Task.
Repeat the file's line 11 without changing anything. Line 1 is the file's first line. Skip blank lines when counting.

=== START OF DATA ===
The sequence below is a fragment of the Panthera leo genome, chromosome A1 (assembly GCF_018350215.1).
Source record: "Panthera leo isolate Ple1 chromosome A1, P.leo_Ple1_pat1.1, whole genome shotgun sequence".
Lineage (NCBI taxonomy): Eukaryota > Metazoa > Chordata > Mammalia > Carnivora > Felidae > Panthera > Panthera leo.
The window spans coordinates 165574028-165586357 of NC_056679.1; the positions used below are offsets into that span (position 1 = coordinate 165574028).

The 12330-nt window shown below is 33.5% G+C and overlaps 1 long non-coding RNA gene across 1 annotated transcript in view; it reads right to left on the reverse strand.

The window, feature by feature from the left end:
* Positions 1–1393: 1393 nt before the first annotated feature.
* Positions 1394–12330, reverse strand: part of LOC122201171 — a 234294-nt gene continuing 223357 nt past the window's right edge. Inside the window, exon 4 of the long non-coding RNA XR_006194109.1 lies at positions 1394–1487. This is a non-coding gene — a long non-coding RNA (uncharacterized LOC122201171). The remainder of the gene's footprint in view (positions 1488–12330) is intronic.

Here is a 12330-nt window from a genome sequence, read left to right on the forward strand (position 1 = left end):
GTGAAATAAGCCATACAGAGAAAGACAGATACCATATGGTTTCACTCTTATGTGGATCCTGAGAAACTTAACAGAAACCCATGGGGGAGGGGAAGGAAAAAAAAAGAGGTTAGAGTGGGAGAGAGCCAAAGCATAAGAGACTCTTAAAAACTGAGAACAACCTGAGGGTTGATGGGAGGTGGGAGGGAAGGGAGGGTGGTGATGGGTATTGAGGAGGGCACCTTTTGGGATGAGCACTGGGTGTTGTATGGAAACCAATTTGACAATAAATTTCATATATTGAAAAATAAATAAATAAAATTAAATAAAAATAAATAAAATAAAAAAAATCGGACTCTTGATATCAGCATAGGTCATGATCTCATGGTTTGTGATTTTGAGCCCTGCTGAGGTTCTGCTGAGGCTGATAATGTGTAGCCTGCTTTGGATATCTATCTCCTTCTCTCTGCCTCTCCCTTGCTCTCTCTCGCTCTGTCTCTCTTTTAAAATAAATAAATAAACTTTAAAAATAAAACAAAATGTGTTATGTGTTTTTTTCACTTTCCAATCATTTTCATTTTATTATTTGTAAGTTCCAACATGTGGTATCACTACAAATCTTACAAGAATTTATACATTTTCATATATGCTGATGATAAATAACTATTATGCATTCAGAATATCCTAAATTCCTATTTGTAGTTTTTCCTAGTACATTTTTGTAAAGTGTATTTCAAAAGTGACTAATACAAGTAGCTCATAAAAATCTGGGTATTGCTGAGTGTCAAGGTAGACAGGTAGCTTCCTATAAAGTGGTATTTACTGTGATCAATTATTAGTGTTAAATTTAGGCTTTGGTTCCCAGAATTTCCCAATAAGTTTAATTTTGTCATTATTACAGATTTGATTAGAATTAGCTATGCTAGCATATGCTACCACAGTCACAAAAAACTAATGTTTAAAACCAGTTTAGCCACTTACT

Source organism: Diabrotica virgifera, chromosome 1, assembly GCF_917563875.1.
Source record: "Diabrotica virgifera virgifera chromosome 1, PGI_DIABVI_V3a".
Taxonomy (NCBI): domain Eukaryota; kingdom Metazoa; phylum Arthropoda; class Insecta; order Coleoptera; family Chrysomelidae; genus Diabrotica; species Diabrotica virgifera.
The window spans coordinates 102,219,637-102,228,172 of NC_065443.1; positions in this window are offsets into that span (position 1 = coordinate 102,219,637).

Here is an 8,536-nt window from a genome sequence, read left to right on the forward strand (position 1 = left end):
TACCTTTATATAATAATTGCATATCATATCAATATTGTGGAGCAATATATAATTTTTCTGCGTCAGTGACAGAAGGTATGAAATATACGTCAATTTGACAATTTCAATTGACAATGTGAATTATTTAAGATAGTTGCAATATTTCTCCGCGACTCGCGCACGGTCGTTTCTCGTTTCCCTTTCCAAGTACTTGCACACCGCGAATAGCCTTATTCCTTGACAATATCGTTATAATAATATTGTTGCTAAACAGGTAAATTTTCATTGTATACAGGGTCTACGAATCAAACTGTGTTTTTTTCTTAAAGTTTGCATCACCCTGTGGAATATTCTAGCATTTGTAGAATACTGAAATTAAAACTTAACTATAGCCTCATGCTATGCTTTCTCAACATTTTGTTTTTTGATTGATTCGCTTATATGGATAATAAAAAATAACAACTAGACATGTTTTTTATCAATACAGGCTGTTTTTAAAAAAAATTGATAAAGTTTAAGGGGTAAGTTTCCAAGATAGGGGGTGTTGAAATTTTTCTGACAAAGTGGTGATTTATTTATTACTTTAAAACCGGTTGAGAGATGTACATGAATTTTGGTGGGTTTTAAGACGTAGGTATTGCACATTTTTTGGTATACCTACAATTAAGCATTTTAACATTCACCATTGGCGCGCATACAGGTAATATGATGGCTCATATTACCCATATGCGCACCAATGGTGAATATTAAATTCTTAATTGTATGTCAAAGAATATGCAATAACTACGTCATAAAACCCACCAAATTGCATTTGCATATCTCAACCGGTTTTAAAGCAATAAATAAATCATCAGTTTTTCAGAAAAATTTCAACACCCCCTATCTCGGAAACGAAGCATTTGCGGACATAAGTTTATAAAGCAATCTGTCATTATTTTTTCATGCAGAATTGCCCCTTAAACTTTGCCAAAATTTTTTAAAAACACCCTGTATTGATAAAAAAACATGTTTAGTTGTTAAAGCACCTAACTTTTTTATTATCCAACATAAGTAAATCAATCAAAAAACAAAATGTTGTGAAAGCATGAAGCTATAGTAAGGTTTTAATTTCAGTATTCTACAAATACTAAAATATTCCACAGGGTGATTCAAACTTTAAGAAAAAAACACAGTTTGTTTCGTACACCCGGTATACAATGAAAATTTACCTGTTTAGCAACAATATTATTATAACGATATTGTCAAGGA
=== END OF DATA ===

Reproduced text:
Source organism: Diabrotica virgifera, chromosome 1, assembly GCF_917563875.1.